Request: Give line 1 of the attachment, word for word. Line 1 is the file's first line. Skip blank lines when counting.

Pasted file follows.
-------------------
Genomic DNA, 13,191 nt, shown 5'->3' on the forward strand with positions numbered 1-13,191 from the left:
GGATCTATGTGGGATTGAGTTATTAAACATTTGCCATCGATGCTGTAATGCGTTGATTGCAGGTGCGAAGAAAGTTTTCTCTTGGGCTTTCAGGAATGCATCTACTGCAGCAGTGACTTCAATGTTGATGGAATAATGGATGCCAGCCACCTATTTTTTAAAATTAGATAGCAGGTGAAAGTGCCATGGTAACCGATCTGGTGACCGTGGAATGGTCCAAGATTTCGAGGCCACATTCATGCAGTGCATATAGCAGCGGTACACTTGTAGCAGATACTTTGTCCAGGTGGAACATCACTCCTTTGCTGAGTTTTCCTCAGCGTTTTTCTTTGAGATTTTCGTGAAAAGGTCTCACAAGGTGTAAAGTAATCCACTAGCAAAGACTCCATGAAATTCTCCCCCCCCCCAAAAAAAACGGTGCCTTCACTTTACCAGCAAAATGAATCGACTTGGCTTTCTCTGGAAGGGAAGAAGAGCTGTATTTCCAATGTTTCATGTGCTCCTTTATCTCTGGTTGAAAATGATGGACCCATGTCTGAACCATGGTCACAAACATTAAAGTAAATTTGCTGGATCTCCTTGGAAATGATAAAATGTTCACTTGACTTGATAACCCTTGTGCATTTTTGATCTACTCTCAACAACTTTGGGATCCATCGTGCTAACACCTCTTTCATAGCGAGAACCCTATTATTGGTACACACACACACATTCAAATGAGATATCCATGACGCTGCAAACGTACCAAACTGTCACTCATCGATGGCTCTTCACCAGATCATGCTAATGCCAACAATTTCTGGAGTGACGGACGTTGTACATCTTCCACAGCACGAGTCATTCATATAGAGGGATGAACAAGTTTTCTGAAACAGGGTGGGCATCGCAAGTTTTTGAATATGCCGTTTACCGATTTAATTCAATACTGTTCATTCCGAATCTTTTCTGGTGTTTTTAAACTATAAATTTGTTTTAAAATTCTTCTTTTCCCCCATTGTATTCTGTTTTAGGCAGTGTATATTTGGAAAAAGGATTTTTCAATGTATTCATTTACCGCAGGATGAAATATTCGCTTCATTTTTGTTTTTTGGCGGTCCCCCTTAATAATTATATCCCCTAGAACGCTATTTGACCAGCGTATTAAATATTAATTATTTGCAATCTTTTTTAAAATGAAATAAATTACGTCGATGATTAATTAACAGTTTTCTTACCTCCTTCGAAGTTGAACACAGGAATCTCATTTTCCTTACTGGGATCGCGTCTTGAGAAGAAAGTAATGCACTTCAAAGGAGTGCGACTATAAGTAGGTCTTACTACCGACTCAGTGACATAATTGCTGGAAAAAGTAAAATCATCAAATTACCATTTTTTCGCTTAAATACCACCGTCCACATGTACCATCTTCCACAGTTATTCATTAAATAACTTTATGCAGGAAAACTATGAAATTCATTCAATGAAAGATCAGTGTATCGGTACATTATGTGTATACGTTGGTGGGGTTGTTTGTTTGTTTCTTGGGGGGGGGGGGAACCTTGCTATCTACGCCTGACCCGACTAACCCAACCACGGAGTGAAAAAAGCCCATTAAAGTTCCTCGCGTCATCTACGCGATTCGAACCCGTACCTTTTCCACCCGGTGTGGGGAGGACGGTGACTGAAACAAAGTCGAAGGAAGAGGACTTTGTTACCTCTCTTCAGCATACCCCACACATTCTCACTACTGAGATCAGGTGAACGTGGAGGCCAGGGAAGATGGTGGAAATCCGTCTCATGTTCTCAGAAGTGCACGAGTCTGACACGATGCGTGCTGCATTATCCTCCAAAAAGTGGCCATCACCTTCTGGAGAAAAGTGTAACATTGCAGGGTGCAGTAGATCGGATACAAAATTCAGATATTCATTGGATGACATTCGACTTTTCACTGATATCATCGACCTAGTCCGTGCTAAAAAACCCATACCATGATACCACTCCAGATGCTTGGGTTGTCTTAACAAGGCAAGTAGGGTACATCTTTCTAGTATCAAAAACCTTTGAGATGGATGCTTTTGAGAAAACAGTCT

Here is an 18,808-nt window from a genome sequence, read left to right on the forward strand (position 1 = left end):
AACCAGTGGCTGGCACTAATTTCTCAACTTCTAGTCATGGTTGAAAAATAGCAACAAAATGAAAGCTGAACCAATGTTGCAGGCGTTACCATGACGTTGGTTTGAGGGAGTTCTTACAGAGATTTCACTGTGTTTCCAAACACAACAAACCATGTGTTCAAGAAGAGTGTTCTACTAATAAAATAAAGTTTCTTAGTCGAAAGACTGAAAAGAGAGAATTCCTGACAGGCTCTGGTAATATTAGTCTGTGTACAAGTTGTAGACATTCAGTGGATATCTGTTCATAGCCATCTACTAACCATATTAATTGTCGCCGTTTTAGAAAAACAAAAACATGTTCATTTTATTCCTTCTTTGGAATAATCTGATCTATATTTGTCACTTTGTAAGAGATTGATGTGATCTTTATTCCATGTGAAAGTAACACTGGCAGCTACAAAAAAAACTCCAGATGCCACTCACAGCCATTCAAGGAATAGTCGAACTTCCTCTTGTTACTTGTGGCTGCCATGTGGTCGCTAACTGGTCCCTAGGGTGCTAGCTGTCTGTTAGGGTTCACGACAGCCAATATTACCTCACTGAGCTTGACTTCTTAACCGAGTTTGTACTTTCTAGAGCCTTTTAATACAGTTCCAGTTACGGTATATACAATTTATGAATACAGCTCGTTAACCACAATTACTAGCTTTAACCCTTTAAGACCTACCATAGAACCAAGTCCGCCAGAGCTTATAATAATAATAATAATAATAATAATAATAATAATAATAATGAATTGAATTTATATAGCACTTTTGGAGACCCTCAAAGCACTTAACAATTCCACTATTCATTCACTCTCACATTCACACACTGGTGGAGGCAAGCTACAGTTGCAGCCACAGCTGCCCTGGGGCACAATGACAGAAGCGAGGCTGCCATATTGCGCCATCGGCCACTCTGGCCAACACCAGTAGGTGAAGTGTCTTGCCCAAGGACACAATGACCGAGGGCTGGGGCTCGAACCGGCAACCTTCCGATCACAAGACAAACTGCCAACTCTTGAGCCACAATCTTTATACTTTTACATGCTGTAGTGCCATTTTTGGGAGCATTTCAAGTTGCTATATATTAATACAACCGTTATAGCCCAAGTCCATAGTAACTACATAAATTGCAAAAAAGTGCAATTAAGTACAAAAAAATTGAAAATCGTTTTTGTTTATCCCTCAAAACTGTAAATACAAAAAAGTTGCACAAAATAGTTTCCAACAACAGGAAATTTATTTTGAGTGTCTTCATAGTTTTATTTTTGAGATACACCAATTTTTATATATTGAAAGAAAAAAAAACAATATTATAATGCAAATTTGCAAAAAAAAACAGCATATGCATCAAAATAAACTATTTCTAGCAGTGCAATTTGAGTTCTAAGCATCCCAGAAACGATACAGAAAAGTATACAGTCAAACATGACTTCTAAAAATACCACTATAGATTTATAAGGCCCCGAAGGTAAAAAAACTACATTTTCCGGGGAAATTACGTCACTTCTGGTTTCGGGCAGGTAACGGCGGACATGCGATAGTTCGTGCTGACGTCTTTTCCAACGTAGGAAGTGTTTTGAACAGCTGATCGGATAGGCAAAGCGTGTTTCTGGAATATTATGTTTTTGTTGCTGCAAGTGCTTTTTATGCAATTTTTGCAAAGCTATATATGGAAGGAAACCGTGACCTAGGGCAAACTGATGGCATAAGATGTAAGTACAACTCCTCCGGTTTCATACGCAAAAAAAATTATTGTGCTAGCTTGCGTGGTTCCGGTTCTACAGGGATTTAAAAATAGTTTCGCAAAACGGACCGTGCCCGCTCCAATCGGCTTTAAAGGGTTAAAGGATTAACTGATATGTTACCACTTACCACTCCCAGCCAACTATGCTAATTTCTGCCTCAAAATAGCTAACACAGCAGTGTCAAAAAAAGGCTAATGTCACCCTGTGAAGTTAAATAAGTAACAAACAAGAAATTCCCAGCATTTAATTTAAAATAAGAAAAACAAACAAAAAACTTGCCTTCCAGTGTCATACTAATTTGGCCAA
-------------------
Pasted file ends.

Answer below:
Genomic DNA, 13,191 nt, shown 5'->3' on the forward strand with positions numbered 1-13,191 from the left: